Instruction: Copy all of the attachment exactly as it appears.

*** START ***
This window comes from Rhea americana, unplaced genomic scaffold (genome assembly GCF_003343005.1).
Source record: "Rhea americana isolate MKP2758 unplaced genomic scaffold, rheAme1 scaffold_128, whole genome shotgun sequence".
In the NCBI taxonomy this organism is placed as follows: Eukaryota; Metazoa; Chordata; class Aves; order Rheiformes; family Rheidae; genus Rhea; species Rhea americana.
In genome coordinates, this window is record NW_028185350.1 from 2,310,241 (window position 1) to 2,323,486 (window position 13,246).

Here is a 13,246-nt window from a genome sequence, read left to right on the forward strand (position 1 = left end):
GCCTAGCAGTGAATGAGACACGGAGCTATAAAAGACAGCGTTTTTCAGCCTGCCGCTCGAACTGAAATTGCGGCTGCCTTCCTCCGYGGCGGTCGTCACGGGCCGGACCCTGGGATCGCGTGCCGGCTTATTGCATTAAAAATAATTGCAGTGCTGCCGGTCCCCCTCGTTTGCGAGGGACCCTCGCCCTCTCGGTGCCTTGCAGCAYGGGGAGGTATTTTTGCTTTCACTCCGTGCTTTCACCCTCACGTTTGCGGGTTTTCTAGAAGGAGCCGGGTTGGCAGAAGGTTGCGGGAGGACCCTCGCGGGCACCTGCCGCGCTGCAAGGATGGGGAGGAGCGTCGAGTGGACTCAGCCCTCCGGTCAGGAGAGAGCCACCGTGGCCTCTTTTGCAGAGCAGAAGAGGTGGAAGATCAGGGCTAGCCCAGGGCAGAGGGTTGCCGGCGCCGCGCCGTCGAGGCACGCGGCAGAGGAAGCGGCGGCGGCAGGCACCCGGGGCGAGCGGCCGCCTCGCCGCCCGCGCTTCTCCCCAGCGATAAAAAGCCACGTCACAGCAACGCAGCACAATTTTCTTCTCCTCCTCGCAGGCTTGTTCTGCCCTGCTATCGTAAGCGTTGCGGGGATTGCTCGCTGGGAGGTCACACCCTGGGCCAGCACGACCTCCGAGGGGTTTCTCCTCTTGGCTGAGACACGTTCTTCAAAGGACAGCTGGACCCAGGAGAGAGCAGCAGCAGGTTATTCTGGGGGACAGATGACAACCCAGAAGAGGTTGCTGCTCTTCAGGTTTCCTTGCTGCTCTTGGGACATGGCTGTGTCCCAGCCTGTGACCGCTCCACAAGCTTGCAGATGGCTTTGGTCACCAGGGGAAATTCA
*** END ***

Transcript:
This window comes from Rhea americana, unplaced genomic scaffold (genome assembly GCF_003343005.1).
Source record: "Rhea americana isolate MKP2758 unplaced genomic scaffold, rheAme1 scaffold_128, whole genome shotgun sequence".
In the NCBI taxonomy this organism is placed as follows: Eukaryota; Metazoa; Chordata; class Aves; order Rheiformes; family Rheidae; genus Rhea; species Rhea americana.
In genome coordinates, this window is record NW_028185350.1 from 2,310,241 (window position 1) to 2,323,486 (window position 13,246).

Here is a 13,246-nt window from a genome sequence, read left to right on the forward strand (position 1 = left end):
GCCTAGCAGTGAATGAGACACGGAGCTATAAAAGACAGCGTTTTTCAGCCTGCCGCTCGAACTGAAATTGCGGCTGCCTTCCTCCGYGGCGGTCGTCACGGGCCGGACCCTGGGATCGCGTGCCGGCTTATTGCATTAAAAATAATTGCAGTGCTGCCGGTCCCCCTCGTTTGCGAGGGACCCTCGCCCTCTCGGTGCCTTGCAGCAYGGGGAGGTATTTTTGCTTTCACTCCGTGCTTTCACCCTCACGTTTGCGGGTTTTCTAGAAGGAGCCGGGTTGGCAGAAGGTTGCGGGAGGACCCTCGCGGGCACCTGCCGCGCTGCAAGGATGGGGAGGAGCGTCGAGTGGACTCAGCCCTCCGGTCAGGAGAGAGCCACCGTGGCCTCTTTTGCAGAGCAGAAGAGGTGGAAGATCAGGGCTAGCCCAGGGCAGAGGGTTGCCGGCGCCGCGCCGTCGAGGCACGCGGCAGAGGAAGCGGCGGCGGCAGGCACCCGGGGCGAGCGGCCGCCTCGCCGCCCGCGCTTCTCCCCAGCGATAAAAAGCCACGTCACAGCAACGCAGCACAATTTTCTTCTCCTCCTCGCAGGCTTGTTCTGCCCTGCTATCGTAAGCGTTGCGGGGATTGCTCGCTGGGAGGTCACACCCTGGGCCAGCACGACCTCCGAGGGGTTTCTCCTCTTGGCTGAGACACGTTCTTCAAAGGACAGCTGGACCCAGGAGAGAGCAGCAGCAGGTTATTCTGGGGGACAGATGACAACCCAGAAGAGGTTGCTGCTCTTCAGGTTTCCTTGCTGCTCTTGGGACATGGCTGTGTCCCAGCCTGTGACCGCTCCACAAGCTTGCAGATGGCTTTGGTCACCAGGGGAAATTCA